Insights


Retirement Plan Fees: Top 3 Questions Answered

I recently participated in a panel discussion on fee monitoring at the PLANSPONSOR National Conference.  Based on the dialogue and level of interest, I thought a summary of the topic with answers to the most frequently asked questions we receive from plan sponsors, detailing best practices, would be valuable.  I have also included links and references to articles from some of my peers at Cammack Retirement Group that provide additional detail. 

With retirement plan fees serving as the centerpiece of fiduciary breach lawsuits, it is no wonder that this is the leading topic of interest with retirement plan fiduciaries. 

1. What fees should be reviewed and how frequently?

Plan fiduciaries should review fees and services on a regular basis, with a focus on the reasonableness of fees.

  • Investment fees and performance should be reviewed at least annually, with many plan sponsors performing quarterly reviews. As part of this review, it is important that the share classes of the investment options be evaluated, likely on an annual basis, in an effort to attain the share class with the lowest net cost—which may not necessarily be the share class with the lowest expense ratio. [Please see Mutual Fund Share Class Evaluation: A Focus on “Net” Costs for more information.]
  • Recordkeeping fees should be benchmarked annually, and a more formal recordkeeper search and selection process should be conducted approximately every three to five years.  A request for information (RFI) is a streamlined approach for soliciting fee and service proposals from recordkeepers, while a request for proposal (RFP) is a more extensive process that should be conducted if a plan sponsor is seriously considering moving to a new recordkeeper.  [Please see Best Practice: Conduct a Vendor RFP Every 3-5 Years for more information.]
  • Other service provider fees should be evaluated on an annual basis, including audit fees and investment advisory and consulting fees. If there are concerns regarding the quality of service being provided or the level of fees being paid an RFP should be conducted. [For more information on conducting an advisor search process please see Four Steps to Selecting a Retirement Plan Advisor.]

2. What benchmarks should be used when comparing fees?

  • Investment fees should be compared to peers in the same investment category (e.g., large cap blend). These fees must be reviewed in conjunction with investment performance versus the category and the index (e.g., S&P 500 for a large cap blend fund).  In some instances, the fund may have a custom benchmark defined by the investment manager, which should be used for comparison purposes.
  • Service provider fees, of which record-keeping fees are typically the most significant, should be evaluated and compared to plans of similar size and type that are receiving analogous services. While each plan is unique, making an “apples to apples” comparison imperfect, evaluating fees against similarly situated/sized plans provides a good reference point.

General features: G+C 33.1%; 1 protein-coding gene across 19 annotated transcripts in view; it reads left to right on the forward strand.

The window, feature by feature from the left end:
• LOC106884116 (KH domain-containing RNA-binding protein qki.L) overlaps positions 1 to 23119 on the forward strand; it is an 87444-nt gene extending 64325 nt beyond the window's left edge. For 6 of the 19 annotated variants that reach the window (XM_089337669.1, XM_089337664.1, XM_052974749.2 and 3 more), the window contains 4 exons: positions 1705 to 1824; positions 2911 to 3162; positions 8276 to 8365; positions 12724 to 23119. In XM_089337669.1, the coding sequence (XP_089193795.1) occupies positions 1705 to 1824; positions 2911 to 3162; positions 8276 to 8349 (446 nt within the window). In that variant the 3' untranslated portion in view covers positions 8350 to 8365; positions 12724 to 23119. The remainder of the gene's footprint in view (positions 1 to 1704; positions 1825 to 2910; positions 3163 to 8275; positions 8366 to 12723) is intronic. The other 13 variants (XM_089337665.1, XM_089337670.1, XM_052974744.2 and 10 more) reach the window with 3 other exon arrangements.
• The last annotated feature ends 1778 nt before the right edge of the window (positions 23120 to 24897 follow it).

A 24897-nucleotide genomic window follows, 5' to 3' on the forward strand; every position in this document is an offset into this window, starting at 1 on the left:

3. What is the best way to allocate recordkeeping fees to participants?

Plan sponsors are grappling with determining whether participant fees should be calculated based on a percentage of assets (i.e., pro rata), or whether all participants should be assessed the same flat dollar fee (i.e., per capita).  While the Department of Labor (DOL) has not opined on one methodology being better than the other, this topic has been raised in the fiduciary breach lawsuits brought against several large universities. 

While each methodology has its merits, it is important that retirement plan committees understand their options.  A per capita fee may be the simplest for participants to understand; however, it is inconsistent with how investment management fees are charged and is a regressive fee (i.e., lower balance participants play a greater proportion of fees).  Conversely, a pro rata fee is consistent with the methodology of investment management fees and is a progressive fee (i.e., the larger the participant’s balance, the larger the fee to that individual). [Please seeFee Allocation in Retirement Plans for more information.]

It is important to note that the methodology selected for recordkeeping fees (pro rata or per capita) can be different than the methodology used to actually allocate the fees to participants.  For example, some plan sponsors elect a per-participant cost for recordkeeping fees, but allocate the total fee to participants on a pro rata basis, based on the participant’s account balance. 

Conclusion

Ultimately, having a sound fiduciary process is what’s most important. Conducting regular reviews, documenting the process and details that lead to decisions, and having a regular forum to discuss plan issues and consider alternatives keeps the plan up to date and benefits plan participants.  Following best practices, adhering to DOL guidance, and monitoring fiduciary breach litigation will help fiduciaries protect themselves and their plan participants.

Note: This feature is to provide general information only, does not constitute legal advice, and cannot be used or substituted for legal or tax advice.

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